On 1 April 1981, a community of Sisters of Saint Joseph of the Sacred Heart touched down at Lima Airport to learn that they were illegal immigrants

Thus, began the process of finding one’s way in a new culture going forward armed with a year’s preparation at the Columban’s Pacific Mission Institute – but with no Spanish.

They were Sisters Elaine Walker, Edith Prince, Dorothy Stevenson and Ursula Hoile, each from a different province of the Congregation.

After language school, the foursome took up residence in a rented apartment with no water and clandestine lighting which made a joke of the instant-hot-water-shower on both counts. It was 8 August 1981. This was home for three years in the enormous parish of Columban Associate, Leo Grant, in the northern district of Lima. The area where the Josephites ministered had two Mass centres, one of which consisted of some assembled bricks and the other either in a school or under the sky, depending on the sentiments of the authorities on a given Sunday. The number of Mass centres grew to between 20 and 30 and the area became a separate parish, and later still was itself divided again when the whole area became a diocese. Invasions over the years, of people desperate for a place of their own, filled all empty spaces around and beyond the Sisters.

Irene McCormack

Huasahuasi, in the Central Andes, became the first opening outside of Lima when two sisters went there in 1987. It was here that Irene McCormack lost her life at the hands of the terrorists in 1991. Because it was considered an unsafe area, no sister returned to Huasahuasi, but eight years later the Sisters opened a house in the nearby town of Tarma at the request of the Bishop and became involved in education, in working with women and in Parish ministry. The Sisters left Tarma in 2018.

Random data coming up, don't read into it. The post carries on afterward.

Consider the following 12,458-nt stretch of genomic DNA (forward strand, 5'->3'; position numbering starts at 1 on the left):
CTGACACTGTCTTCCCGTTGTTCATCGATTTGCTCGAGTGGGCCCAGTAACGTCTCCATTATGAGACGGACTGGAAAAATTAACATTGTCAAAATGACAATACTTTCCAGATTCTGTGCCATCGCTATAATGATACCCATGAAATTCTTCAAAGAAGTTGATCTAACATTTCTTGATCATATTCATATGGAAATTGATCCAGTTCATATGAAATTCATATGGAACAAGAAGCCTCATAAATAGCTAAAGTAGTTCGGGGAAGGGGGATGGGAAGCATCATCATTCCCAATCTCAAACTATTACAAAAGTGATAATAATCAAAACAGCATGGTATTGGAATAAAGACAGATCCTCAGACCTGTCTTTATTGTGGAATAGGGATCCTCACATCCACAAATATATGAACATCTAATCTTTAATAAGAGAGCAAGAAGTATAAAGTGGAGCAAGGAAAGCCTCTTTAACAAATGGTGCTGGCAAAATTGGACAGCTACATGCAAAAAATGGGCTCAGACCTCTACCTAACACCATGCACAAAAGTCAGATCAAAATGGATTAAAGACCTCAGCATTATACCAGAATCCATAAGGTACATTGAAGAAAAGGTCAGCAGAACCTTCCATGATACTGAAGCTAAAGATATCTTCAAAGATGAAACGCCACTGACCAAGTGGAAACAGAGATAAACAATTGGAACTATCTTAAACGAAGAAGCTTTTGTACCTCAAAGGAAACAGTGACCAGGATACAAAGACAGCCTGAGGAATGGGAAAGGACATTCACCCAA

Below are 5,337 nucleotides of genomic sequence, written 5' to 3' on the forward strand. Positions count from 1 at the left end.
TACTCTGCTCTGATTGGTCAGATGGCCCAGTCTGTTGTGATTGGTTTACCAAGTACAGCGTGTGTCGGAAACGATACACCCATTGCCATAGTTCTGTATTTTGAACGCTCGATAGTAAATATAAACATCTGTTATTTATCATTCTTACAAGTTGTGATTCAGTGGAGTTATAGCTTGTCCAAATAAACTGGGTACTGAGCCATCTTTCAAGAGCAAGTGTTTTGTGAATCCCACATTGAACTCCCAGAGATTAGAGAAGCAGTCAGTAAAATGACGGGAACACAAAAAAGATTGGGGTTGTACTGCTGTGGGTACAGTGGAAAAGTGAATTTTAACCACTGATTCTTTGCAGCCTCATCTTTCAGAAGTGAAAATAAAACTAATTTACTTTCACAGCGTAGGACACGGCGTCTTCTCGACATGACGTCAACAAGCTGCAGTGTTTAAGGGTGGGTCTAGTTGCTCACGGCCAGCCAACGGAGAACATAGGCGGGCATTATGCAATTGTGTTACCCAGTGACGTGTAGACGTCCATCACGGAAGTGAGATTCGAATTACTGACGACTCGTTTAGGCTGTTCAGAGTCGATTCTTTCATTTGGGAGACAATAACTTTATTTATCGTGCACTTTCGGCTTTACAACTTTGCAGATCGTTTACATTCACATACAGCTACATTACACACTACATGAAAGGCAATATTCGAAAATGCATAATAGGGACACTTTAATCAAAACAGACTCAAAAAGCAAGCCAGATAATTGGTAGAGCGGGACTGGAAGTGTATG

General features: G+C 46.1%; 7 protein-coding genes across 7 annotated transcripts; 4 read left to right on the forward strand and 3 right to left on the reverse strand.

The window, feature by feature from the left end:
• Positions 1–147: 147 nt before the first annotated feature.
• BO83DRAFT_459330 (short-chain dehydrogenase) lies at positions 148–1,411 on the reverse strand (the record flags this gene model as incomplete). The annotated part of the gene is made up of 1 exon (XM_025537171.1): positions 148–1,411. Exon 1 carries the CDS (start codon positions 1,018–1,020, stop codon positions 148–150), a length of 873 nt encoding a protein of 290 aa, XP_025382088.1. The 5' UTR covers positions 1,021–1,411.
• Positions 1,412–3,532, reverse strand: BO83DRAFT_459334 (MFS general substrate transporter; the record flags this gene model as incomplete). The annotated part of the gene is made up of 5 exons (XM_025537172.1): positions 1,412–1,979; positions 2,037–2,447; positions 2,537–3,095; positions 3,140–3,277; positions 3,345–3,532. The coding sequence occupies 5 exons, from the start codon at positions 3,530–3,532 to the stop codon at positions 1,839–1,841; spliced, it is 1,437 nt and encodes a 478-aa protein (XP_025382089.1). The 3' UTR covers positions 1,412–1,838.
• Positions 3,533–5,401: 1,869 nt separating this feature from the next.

In 1995, one of the Sisters moved to Pitumarca, a rural town in the Southern Andes near Cusco. She began her ministry there living for a short time with the Sisters from the Cruzada Congregation who were preparing to leave the district. After ministering for some years on her own, she was joined by another Josephite. They worked hard to leave a flourishing ministry, promoting the sale of the lovely products the women make from alpaca wool, native to Peru. They also developed a community-caring spirit for the elderly and the sick. The Sisters left Pitumarca in March 2011.

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A formation programme began in 2001 for Peruvian candidates. In view of the language difference, novitiate in Australia was not practical. A number of young women have spent time – little or a lot – discerning a possible call to our way of life. As a consequence, a small number of Peruvians have become full members of the Congregation, have made their life commitment and are ministering to and with their own people.

One of the Sisters began ministering in the jungle, in Pucallpa in 2006, being involved in Parish ministry. She was later joined at different times by another sister. Over the following years the Sisters also ministered in the rural villages of Tournavista and Curimaná. The next move was to the large jungle town of Iquitos where two Sisters worked in education and the other continued her parish ministry. In 2020, one sister continues her ministry in Iquitos involved in Parish work and youth training.